The Schrödinger Equation

Quantum mechanics explains how entities like electrons have both particle-like and wave-like characteristics. The Schrödinger equation describes the wavefunction of a particle:

\big[\frac{-\hbar}{2m}\nabla^{2}+\mathbf{V}\big]\mathbf{\Psi}(\vec{r},t)=i\hbar\frac{\partial \Psi(\vec{r},t)}{\partial t}


\nabla=\frac{\partial}{\partial x}\vec{i}+\frac{\partial}{\partial y}\vec{j}+\frac{\partial}{\partial z}\vec{k}

In these equations, Ψ is the wavefunction, m is the mass of the particle, h is Planck’s constant, and V is the potential field in which the particle is moving. The product of Ψ with its complex conjugate—Ψ*Ψ, often written as |Ψ|2—is interpreted as the probability distribution of the particle.

The Schrödinger equation for a collection of particles like a molecule is very similar. In this case, Ψ would be a function of the coordinates of all the particles in the system as well as t.

The energy and many other properties of the particle can be obtained by solving the Schrödinger equation for Ψ, subject to the appropriate boundary conditions. Many different wavefunctions are solutions to it, corresponding to different stationary states of the system.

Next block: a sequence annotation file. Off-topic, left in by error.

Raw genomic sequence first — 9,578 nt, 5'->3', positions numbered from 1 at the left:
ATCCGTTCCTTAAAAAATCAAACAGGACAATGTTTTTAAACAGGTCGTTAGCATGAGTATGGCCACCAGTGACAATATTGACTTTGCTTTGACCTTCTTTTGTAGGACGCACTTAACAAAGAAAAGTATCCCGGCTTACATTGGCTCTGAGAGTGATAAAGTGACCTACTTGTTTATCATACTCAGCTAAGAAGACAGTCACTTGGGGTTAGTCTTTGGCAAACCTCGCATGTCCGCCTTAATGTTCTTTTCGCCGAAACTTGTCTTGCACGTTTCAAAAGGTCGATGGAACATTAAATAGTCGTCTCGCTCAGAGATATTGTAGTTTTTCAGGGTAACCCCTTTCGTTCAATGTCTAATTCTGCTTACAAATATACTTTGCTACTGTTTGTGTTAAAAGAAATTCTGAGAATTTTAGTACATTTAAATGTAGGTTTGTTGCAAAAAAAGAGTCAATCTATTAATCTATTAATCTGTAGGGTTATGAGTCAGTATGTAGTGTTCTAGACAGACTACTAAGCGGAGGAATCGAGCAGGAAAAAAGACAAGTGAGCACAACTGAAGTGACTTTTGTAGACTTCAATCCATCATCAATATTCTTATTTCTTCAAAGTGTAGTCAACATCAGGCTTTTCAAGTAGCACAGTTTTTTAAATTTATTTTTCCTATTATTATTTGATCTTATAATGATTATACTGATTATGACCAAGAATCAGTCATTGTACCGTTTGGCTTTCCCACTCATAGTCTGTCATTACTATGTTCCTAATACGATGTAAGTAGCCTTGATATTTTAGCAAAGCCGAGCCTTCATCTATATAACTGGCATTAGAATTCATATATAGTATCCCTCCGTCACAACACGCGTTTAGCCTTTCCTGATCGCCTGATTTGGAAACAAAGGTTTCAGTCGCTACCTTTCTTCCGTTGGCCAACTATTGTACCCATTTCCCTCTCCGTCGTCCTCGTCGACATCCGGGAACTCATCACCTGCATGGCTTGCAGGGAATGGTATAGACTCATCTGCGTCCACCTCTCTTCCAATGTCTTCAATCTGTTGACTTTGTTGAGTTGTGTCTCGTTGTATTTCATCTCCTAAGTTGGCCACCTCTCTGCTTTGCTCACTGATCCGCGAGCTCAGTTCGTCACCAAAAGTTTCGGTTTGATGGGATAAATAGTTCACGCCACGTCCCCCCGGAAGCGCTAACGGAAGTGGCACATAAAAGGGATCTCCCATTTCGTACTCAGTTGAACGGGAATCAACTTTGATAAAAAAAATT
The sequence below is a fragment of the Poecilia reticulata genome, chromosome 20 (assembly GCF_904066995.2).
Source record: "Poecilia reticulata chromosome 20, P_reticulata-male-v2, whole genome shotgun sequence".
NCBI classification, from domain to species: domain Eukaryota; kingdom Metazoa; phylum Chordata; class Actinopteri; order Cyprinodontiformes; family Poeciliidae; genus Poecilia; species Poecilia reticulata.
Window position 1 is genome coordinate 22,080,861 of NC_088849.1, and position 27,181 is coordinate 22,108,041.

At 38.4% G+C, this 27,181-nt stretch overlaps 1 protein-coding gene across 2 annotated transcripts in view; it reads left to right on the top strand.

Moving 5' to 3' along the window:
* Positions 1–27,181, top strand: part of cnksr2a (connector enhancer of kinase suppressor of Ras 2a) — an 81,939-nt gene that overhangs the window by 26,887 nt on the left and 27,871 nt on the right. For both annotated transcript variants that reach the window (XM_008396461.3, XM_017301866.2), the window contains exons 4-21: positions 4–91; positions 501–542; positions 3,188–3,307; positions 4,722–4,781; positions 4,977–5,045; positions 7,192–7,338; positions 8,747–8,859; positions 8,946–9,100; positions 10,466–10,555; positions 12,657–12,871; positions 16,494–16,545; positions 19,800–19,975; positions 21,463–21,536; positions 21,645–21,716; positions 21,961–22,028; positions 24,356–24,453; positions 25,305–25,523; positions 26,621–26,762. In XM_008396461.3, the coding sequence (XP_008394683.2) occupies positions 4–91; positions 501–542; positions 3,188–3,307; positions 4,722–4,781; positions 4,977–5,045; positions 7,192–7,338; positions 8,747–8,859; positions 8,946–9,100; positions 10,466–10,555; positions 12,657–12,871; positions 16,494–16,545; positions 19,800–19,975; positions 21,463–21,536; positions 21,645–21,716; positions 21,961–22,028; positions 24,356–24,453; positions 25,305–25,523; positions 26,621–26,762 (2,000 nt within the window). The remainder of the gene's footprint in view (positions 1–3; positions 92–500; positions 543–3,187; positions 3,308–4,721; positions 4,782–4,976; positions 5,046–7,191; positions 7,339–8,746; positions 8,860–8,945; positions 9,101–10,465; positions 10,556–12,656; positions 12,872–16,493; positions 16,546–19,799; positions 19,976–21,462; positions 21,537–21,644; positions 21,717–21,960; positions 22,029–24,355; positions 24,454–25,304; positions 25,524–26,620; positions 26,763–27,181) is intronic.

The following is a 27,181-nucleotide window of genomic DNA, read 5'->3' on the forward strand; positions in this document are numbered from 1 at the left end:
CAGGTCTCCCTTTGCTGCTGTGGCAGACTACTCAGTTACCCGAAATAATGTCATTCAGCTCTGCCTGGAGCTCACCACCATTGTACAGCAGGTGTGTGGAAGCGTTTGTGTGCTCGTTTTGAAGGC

If V is not a function of time, the Schrödinger equation can be simplified using the mathematical technique known as separation of variables. If we write the wavefunction as the product of a spatial function and a time function:

\Psi(\vec{r},t) = \psi(\vec{r})\tau(t)

and then substitute these new functions into the first equation, we will obtain two equations, one of which depends on the position of the particle independent of time and the other of which is a function of time alone. For the problems in which we are interested, this separation is valid, and we focus entirely on the familiar time-independent Schrödinger equation:

\textbf{H}\Psi(\vec{r}) = E\Psi(\vec{r})

where E is the energy of the particle, and H is the Hamiltonian operator, equal to:

\textbf{H} = \frac{-\hbar^2}{2m}\nabla^2 + \textbf{V}

The various solutions to this equation correspond to different stationary states of the particle (molecule). The one with the lowest energy is called the ground state. Note that this equation is a non-relativistic description of the system which is not valid when the velocities of particles approach the speed of light. Thus, it does not give an accurate description of the core electrons in large nuclei.